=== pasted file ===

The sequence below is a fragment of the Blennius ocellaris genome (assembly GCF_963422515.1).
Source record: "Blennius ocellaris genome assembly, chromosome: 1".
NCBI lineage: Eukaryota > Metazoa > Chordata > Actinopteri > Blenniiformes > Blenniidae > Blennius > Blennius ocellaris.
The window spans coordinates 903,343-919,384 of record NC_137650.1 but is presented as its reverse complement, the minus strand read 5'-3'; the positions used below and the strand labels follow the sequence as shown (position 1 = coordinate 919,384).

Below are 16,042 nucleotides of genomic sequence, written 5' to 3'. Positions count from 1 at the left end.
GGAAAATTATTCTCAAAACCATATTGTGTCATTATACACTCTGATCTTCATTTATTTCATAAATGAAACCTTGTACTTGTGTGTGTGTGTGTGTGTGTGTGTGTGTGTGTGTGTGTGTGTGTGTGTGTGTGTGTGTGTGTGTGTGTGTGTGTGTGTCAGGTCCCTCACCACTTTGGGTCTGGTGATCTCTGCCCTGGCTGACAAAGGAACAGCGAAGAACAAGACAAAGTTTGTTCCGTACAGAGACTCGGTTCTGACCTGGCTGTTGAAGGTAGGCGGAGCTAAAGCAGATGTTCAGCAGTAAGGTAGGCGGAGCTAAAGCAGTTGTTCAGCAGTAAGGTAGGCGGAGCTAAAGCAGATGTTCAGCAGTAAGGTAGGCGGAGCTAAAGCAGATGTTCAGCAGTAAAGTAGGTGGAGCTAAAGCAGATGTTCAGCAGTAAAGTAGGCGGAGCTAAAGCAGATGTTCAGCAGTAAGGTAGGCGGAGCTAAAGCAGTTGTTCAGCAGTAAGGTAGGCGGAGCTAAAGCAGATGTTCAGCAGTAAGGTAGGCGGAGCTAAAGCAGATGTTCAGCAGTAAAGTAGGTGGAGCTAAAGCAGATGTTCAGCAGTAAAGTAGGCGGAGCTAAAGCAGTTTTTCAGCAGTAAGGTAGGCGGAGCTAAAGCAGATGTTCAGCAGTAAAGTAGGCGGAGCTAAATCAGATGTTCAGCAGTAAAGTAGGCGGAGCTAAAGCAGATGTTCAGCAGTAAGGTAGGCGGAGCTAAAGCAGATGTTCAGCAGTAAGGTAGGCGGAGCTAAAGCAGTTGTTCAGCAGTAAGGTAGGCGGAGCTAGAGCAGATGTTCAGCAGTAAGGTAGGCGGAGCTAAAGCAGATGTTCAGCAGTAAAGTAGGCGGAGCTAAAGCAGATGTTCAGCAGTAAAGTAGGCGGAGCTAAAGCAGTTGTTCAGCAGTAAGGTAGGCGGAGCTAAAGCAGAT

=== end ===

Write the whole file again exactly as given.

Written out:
The sequence below is a fragment of the Blennius ocellaris genome (assembly GCF_963422515.1).
Source record: "Blennius ocellaris genome assembly, chromosome: 1".
NCBI lineage: Eukaryota > Metazoa > Chordata > Actinopteri > Blenniiformes > Blenniidae > Blennius > Blennius ocellaris.
The window spans coordinates 903,343-919,384 of record NC_137650.1 but is presented as its reverse complement, the minus strand read 5'-3'; the positions used below and the strand labels follow the sequence as shown (position 1 = coordinate 919,384).

Below are 16,042 nucleotides of genomic sequence, written 5' to 3'. Positions count from 1 at the left end.
GGAAAATTATTCTCAAAACCATATTGTGTCATTATACACTCTGATCTTCATTTATTTCATAAATGAAACCTTGTACTTGTGTGTGTGTGTGTGTGTGTGTGTGTGTGTGTGTGTGTGTGTGTGTGTGTGTGTGTGTGTGTGTGTGTGTGTGTGTGTCAGGTCCCTCACCACTTTGGGTCTGGTGATCTCTGCCCTGGCTGACAAAGGAACAGCGAAGAACAAGACAAAGTTTGTTCCGTACAGAGACTCGGTTCTGACCTGGCTGTTGAAGGTAGGCGGAGCTAAAGCAGATGTTCAGCAGTAAGGTAGGCGGAGCTAAAGCAGTTGTTCAGCAGTAAGGTAGGCGGAGCTAAAGCAGATGTTCAGCAGTAAGGTAGGCGGAGCTAAAGCAGATGTTCAGCAGTAAAGTAGGTGGAGCTAAAGCAGATGTTCAGCAGTAAAGTAGGCGGAGCTAAAGCAGATGTTCAGCAGTAAGGTAGGCGGAGCTAAAGCAGTTGTTCAGCAGTAAGGTAGGCGGAGCTAAAGCAGATGTTCAGCAGTAAGGTAGGCGGAGCTAAAGCAGATGTTCAGCAGTAAAGTAGGTGGAGCTAAAGCAGATGTTCAGCAGTAAAGTAGGCGGAGCTAAAGCAGTTTTTCAGCAGTAAGGTAGGCGGAGCTAAAGCAGATGTTCAGCAGTAAAGTAGGCGGAGCTAAATCAGATGTTCAGCAGTAAAGTAGGCGGAGCTAAAGCAGATGTTCAGCAGTAAGGTAGGCGGAGCTAAAGCAGATGTTCAGCAGTAAGGTAGGCGGAGCTAAAGCAGTTGTTCAGCAGTAAGGTAGGCGGAGCTAGAGCAGATGTTCAGCAGTAAGGTAGGCGGAGCTAAAGCAGATGTTCAGCAGTAAAGTAGGCGGAGCTAAAGCAGATGTTCAGCAGTAAAGTAGGCGGAGCTAAAGCAGTTGTTCAGCAGTAAGGTAGGCGGAGCTAAAGCAGAT